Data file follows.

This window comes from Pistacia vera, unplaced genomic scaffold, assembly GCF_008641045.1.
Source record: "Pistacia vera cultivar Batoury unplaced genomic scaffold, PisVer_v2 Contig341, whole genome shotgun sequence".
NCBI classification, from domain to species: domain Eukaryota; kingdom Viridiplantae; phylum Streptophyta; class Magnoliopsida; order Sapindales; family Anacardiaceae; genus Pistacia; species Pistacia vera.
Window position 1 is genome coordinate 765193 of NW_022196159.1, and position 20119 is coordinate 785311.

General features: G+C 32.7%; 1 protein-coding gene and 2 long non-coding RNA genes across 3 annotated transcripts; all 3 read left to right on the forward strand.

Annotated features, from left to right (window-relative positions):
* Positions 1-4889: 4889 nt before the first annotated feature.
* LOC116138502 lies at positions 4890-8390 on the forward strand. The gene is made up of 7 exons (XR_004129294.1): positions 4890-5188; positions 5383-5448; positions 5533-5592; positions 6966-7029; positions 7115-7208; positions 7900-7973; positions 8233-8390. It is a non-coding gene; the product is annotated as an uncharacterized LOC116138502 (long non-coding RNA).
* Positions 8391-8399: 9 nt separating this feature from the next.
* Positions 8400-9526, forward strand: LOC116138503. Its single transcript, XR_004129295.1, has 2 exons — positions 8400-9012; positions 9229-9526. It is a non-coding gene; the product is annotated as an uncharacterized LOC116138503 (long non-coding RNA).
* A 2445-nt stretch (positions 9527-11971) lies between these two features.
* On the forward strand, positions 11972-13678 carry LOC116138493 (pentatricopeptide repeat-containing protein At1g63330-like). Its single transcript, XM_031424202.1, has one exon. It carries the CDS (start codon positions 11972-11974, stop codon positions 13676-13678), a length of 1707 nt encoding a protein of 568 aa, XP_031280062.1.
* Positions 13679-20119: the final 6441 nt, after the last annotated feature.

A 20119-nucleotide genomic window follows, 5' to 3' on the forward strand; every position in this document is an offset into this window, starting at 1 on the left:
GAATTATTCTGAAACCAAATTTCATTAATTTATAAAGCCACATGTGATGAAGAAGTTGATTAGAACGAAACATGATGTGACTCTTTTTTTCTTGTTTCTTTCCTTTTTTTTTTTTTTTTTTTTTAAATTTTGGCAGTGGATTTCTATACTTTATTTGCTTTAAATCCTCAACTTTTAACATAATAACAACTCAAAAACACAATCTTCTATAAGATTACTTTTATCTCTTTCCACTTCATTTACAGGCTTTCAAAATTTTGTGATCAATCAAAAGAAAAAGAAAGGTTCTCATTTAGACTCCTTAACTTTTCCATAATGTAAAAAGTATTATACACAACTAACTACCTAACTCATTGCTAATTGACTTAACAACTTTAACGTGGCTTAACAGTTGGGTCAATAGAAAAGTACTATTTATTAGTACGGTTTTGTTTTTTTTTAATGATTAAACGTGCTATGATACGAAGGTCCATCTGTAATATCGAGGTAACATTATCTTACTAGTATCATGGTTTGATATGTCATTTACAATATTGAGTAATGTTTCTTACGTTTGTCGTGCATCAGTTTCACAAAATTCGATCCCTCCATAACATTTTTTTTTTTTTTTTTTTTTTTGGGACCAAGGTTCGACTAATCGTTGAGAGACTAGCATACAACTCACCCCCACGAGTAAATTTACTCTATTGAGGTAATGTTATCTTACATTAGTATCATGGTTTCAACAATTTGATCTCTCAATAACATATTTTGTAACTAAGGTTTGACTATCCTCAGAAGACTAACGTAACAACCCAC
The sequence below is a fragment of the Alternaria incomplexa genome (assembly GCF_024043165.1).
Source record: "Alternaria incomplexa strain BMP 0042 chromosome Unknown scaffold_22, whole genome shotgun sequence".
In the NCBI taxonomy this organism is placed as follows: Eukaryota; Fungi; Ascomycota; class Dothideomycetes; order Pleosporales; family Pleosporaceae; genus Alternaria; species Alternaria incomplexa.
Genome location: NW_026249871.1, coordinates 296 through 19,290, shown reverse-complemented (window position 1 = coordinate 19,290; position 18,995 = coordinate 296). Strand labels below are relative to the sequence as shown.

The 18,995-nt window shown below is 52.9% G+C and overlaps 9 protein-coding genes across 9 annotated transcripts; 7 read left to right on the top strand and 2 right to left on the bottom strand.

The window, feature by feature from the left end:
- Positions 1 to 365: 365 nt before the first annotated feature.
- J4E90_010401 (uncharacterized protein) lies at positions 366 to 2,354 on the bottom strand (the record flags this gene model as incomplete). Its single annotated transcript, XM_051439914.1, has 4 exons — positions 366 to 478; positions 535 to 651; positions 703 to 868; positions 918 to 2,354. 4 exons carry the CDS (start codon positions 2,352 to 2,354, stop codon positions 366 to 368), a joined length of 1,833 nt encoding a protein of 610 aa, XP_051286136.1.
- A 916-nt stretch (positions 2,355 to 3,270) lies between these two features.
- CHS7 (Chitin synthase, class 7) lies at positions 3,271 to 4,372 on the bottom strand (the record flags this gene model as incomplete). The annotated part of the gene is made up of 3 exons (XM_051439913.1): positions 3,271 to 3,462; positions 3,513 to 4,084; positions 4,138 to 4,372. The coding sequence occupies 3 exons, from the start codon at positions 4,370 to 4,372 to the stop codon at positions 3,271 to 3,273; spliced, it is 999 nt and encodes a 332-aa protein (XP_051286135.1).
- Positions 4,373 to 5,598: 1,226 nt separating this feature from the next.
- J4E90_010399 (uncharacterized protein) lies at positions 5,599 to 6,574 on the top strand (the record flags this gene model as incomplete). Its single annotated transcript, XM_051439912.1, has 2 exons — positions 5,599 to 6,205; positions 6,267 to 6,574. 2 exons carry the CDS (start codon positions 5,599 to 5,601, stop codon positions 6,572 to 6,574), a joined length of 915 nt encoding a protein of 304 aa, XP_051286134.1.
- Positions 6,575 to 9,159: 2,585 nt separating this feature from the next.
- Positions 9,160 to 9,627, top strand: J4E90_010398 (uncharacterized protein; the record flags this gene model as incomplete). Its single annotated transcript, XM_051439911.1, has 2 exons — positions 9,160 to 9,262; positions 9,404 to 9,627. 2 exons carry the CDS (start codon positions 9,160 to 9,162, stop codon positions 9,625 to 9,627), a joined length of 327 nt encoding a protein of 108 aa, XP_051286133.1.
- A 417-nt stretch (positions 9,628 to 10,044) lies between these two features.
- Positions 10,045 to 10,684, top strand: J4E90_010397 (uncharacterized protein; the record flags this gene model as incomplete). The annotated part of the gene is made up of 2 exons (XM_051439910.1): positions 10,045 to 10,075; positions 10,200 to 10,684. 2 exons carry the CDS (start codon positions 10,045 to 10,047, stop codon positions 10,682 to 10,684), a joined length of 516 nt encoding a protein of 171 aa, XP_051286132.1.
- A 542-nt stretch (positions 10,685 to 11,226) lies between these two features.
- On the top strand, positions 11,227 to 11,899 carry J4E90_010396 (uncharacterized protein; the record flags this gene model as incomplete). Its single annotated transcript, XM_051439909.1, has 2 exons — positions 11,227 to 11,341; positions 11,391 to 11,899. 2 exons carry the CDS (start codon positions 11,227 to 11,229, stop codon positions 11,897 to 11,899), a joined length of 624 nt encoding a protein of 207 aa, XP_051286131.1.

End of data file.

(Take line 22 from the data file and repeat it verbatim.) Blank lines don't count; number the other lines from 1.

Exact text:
- Positions 1 to 365: 365 nt before the first annotated feature.